Courts tripped up by ignorance of technology
Question of the week: Do we have the right to be forgotten, as the European Court of Justice has just ruled?
The right to life, liberty and security are just some of the inviolable rights we hold to be sacred and universal. And thanks to the European Court of Justice, we can now add an entirely new right – the right to be forgotten.
It is a hugely consequential judgment, and arose when a Spanish doctor, Mario Costeja Gonzalez, took on Google over the links it returned for his name. Among the results was a tiny story in La Vanguardia relating to the sale of a property he owned after he ran into financial difficulties – back in 1998. In a groundbreaking decision, the court ruled that search engines must remove results deemed “inadequate, irrelevant or no longer relevant”.
There is a certain elegance to the notion that our image in the public perception is something we have control over, and a right to maintain control over. And it is in keeping with an admirably hardline attitude to privacy established by European authorities – following a data-protection decision last month, it reinforces the sense that our online rights are being protected at a time when the very concept of privacy is coming under serious pressure in the digital age.
That said, there are a lot of peculiar elements arising from the decision. Above all, the European Court of Justice is setting a puzzling precedent in determining that the paper’s archive can still contain the story about the doctor’s debt problems, while Google can’t link to it. While Google’s power is so great that it demands thorough regulatory oversight, this decision is effectively striking a blow at the very notion of a comprehensive online index.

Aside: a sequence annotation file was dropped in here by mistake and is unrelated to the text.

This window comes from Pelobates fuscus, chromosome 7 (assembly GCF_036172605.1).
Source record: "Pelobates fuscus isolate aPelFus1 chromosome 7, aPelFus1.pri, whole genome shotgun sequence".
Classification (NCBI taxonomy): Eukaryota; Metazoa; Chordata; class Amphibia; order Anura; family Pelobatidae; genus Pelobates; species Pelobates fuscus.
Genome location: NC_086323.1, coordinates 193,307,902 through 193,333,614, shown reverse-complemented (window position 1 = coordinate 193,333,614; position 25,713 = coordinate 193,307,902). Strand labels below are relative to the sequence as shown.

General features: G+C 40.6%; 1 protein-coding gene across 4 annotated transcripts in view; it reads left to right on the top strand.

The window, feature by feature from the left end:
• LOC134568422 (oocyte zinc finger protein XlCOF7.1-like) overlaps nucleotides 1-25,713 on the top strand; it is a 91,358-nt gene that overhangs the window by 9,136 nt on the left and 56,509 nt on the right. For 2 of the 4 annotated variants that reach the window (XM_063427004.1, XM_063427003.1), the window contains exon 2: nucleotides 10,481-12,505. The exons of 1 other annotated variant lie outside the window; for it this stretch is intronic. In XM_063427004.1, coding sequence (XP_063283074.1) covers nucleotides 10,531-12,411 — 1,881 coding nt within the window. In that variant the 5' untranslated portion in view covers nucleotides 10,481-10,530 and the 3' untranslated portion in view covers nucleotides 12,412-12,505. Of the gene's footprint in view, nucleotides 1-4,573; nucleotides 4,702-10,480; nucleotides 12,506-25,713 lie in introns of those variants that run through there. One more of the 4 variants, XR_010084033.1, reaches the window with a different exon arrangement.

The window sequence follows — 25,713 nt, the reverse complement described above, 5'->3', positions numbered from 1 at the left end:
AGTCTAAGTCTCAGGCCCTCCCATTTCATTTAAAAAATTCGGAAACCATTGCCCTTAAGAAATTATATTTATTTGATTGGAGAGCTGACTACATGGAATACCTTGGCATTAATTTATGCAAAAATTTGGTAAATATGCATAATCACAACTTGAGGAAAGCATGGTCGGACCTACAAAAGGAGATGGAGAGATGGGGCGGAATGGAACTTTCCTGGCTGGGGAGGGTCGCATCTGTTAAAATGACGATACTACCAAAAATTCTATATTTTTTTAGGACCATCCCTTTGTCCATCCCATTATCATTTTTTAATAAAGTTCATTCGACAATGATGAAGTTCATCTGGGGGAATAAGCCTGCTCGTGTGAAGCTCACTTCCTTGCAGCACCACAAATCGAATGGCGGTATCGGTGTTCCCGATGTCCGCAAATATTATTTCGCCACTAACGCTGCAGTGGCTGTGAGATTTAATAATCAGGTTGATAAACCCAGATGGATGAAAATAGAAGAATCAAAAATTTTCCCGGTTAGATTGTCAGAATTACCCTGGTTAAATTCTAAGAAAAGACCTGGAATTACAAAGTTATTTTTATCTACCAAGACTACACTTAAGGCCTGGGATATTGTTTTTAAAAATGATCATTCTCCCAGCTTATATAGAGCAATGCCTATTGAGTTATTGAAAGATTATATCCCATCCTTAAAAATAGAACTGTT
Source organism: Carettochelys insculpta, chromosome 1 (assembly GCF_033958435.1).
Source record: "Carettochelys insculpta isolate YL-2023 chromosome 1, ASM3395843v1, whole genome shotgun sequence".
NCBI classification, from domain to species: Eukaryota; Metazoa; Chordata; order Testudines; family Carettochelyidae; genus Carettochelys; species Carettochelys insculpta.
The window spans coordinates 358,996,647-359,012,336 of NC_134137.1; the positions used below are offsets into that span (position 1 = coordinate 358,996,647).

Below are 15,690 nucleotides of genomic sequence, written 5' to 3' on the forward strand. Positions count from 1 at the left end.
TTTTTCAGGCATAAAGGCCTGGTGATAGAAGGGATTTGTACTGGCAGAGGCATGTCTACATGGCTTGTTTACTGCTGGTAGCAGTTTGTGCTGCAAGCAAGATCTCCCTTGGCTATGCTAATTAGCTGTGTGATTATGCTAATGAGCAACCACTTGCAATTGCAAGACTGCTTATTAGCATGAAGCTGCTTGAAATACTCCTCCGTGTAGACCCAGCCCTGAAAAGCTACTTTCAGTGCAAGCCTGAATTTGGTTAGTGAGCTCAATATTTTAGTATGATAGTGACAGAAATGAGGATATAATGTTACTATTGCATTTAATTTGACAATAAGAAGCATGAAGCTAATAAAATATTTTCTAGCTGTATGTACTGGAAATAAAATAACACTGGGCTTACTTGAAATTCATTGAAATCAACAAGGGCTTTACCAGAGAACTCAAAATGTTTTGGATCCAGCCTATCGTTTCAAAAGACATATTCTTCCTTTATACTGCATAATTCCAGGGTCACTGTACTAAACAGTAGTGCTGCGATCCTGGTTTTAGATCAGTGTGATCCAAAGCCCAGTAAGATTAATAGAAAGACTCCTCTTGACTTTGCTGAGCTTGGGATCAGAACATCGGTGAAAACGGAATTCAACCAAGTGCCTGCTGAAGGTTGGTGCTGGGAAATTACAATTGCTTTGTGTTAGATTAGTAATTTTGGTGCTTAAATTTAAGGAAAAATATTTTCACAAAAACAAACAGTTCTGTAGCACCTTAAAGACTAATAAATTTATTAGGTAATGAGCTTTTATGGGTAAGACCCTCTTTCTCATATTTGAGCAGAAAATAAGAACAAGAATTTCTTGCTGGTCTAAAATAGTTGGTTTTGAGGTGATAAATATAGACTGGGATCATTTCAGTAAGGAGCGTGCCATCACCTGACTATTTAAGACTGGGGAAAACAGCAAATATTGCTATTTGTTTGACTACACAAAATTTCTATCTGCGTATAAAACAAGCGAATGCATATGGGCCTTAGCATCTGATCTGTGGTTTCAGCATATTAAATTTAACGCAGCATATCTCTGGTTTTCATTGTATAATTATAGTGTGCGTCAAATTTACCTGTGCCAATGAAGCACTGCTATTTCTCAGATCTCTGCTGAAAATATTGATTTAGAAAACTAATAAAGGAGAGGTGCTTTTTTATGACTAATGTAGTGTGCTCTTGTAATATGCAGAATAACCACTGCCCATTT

That precedent is all the more puzzling because Costeja Gonzalez’s particular issue, his debt and the forced sale of his property was, by any measure, a matter of public record. This wasn’t, by any stretch, a private matter that crept online, as often happens. If the case involved a factual but completely private issue, the ruling would be a lot more welcome.
Already, Google has been inundated with requests to remove links to material people would rather was not so easily accessible. But on what grounds can matters of public record be subsequently considered a matter to be forgotten? Is the yardstick one of personal embarrassment?
The ruling comes at a critical juncture – across the world, courts and regulators are grappling with completely new issues arising out of technology, and the jurisprudence established now will have far- reaching implications. But it is clear that in many cases, those responsible for making these decisions are ill-equipped for the task. A Reuters report on a US case involving online TV start-up Aereo summarised the conundrum: “One US Supreme Court justice referred to Netflix as “Netflick”. Another seemed not to know that HBO is a cable channel. A third appeared to think most software coding could be tossed off in a mere weekend.”
The pattern repeats itself across patent law, copyright cases and issues of surveillance. The scale of digital disruption is so great that inevitably there will be a protracted period of adjustment, in the legal field and in wider society. However, given the importance of the precedents being set, the capacity of those making the decisions to understand the full consequences of their actions must not be in any doubt.